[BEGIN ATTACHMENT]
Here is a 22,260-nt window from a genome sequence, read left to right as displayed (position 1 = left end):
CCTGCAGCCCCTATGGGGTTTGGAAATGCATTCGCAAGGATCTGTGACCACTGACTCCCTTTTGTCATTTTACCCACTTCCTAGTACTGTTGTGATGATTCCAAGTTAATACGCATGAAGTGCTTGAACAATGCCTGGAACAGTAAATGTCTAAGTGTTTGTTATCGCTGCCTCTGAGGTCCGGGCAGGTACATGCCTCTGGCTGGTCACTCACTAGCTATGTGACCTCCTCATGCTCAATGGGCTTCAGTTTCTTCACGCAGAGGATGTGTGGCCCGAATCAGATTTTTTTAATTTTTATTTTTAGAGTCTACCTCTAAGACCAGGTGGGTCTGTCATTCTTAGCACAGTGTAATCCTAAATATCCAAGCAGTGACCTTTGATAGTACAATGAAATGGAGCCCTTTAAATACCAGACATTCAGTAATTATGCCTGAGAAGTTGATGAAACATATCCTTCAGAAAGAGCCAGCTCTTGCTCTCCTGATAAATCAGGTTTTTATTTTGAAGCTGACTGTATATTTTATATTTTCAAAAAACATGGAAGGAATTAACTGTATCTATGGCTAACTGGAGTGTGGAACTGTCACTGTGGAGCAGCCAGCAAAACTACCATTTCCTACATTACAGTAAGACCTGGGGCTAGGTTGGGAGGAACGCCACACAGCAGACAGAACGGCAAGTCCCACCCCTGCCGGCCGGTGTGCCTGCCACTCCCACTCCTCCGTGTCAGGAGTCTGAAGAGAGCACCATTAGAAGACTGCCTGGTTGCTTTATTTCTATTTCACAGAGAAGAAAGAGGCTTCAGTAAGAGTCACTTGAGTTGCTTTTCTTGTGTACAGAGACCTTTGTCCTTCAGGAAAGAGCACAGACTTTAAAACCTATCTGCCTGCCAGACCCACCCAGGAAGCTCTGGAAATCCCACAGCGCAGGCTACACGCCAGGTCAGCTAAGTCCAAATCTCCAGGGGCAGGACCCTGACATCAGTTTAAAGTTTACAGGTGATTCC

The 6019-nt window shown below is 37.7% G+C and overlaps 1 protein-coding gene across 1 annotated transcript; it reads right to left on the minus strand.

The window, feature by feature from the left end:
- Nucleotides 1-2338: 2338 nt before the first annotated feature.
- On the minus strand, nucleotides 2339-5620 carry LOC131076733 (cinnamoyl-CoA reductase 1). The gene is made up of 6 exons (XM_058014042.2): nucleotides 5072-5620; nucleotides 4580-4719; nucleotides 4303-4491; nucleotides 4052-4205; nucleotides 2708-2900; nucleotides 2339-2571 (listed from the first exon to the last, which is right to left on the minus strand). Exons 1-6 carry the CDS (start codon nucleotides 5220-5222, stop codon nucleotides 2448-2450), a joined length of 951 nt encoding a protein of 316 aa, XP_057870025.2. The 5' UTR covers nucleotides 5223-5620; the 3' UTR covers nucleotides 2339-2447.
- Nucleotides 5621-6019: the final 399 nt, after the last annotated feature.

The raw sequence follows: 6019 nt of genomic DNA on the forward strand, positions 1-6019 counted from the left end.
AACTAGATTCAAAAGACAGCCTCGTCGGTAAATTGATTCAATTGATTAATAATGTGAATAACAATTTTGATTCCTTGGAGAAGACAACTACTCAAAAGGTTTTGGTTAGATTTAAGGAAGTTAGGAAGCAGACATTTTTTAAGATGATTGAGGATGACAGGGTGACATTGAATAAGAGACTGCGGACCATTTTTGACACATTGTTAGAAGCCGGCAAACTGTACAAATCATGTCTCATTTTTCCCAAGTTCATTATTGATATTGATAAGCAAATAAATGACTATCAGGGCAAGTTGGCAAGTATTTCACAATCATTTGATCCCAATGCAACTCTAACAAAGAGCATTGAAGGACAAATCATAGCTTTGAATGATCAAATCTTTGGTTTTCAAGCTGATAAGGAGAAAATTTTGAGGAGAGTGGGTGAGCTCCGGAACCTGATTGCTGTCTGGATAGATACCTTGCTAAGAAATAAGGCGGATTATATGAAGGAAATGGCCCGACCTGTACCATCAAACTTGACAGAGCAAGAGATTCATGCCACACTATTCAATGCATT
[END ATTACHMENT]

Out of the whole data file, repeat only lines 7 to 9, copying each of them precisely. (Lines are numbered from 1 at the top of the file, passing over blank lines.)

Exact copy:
- Nucleotides 5621-6019: the final 399 nt, after the last annotated feature.

The raw sequence follows: 6019 nt of genomic DNA on the forward strand, positions 1-6019 counted from the left end.
AACTAGATTCAAAAGACAGCCTCGTCGGTAAATTGATTCAATTGATTAATAATGTGAATAACAATTTTGATTCCTTGGAGAAGACAACTACTCAAAAGGTTTTGGTTAGATTTAAGGAAGTTAGGAAGCAGACATTTTTTAAGATGATTGAGGATGACAGGGTGACATTGAATAAGAGACTGCGGACCATTTTTGACACATTGTTAGAAGCCGGCAAACTGTACAAATCATGTCTCATTTTTCCCAAGTTCATTATTGATATTGATAAGCAAATAAATGACTATCAGGGCAAGTTGGCAAGTATTTCACAATCATTTGATCCCAATGCAACTCTAACAAAGAGCATTGAAGGACAAATCATAGCTTTGAATGATCAAATCTTTGGTTTTCAAGCTGATAAGGAGAAAATTTTGAGGAGAGTGGGTGAGCTCCGGAACCTGATTGCTGTCTGGATAGATACCTTGCTAAGAAATAAGGCGGATTATATGAAGGAAATGGCCCGACCTGTACCATCAAACTTGACAGAGCAAGAGATTCATGCCACACTATTCAATGCATT